PIA02094: Water: Sustained Flow
 Target Name:  Mars
 Is a satellite of:  Sol (our sun)
 Mission:  Mars Global Surveyor (MGS)
 Spacecraft:  Mars Global Surveyor Orbiter
 Instrument:  Mars Orbiter Camera (MOC)
 Product Size:  831 x 2367 pixels (w x h)
 Produced By:  Malin Space Science Systems
 Producer ID:  MOC2-73 P50496 MRPS95153
 Addition Date:  2000-06-01
 Primary Data Set:  MGS EDRs
 Full-Res TIFF:  PIA02094.tif (2.177 MB)
 Full-Res JPEG:  PIA02094.jpg (456 kB)

Click on the image above to download a moderately sized image in JPEG format (possibly reduced in size from original)

Original Caption Released with Image:

It has been known since the discoveries of Mariner 9 in 1972 that water once flowed on Mars and carved a variety of canyons, valleys, and channels. Some of this water appears to have gushed across the landscape in sudden, massive floods. Other valleys appear to be the result of water that flowed underground and sometimes caused the ground to collapse and sediment to be transported away. But one puzzle that has remained for more than 20 years -- did any of these valleys experience sustained flow of liquid water at the martian surface over long periods of time?

MOC image 8704 (above) shows a portion of the meandering canyons of the Nanedi Valles system -- one of several valleys that cut through the smooth and cratered plains of the Xanthe Terra region of Mars. The valley is about 2.5 km (1.6 mi) wide. The floor of the valley in the upper right corner of the MOC image exhibits a small, 200 m (660 ft) wide channel that is covered by dunes and debris elsewhere on the valley floor. The presence of this channel suggests that the valley might have been carved by water that flowed through this system for an extended period of time. In other words, instead of a massive, catastrophic flood, this valley might have been incised in a manner similar to rivers on Earth. The valley itself would have widened by a variety of processes in addition to the water flowing along the bottom of the channel -- slumps and landslides, wind, and perhaps groundwater flow could have all contributed to these processes.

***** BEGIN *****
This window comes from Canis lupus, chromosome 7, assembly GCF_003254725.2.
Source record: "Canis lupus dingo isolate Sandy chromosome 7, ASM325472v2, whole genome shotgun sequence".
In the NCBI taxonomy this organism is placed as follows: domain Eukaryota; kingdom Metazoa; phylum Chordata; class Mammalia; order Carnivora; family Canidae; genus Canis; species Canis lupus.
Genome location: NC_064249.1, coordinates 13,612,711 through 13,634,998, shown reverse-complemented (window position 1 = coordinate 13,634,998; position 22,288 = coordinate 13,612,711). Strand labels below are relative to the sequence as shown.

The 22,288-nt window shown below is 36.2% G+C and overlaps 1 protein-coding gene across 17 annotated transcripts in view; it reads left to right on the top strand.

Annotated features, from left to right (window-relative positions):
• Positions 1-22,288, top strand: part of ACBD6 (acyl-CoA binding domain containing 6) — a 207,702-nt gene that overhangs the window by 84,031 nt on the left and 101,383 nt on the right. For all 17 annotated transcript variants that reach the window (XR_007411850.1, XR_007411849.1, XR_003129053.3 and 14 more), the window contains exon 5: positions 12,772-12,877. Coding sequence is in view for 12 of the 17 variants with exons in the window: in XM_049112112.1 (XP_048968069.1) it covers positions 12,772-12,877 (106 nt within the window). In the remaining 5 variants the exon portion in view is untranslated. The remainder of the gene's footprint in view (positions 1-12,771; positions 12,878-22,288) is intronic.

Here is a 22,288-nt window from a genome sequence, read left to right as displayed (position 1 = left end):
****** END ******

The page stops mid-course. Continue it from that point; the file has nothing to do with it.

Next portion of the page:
MOC image 8704 was taken on January 8, 1998. The scene covers 9.8 km by 27.9 km (6.1 miles by 17.3 miles). The image is centered on 5.1N latitude and 48.26W longitude. (CLICK HERE for a context image). North is approximately up, illumination is from the left. The image dimensions have been corrected from an original aspect ratio of 1.5. This image was also the subject of an earlier MGS MOC release on February 2, 1998.

Malin Space Science Systems and the California Institute of Technology built the MOC using spare hardware from the Mars Observer mission. MSSS operates the camera from its facilities in San Diego, CA. The Jet Propulsion Laboratory's Mars Surveyor Operations Project operates the Mars Global Surveyor spacecraft with its industrial partner, Lockheed Martin Astronautics, from facilities in Pasadena, CA and Denver, CO.

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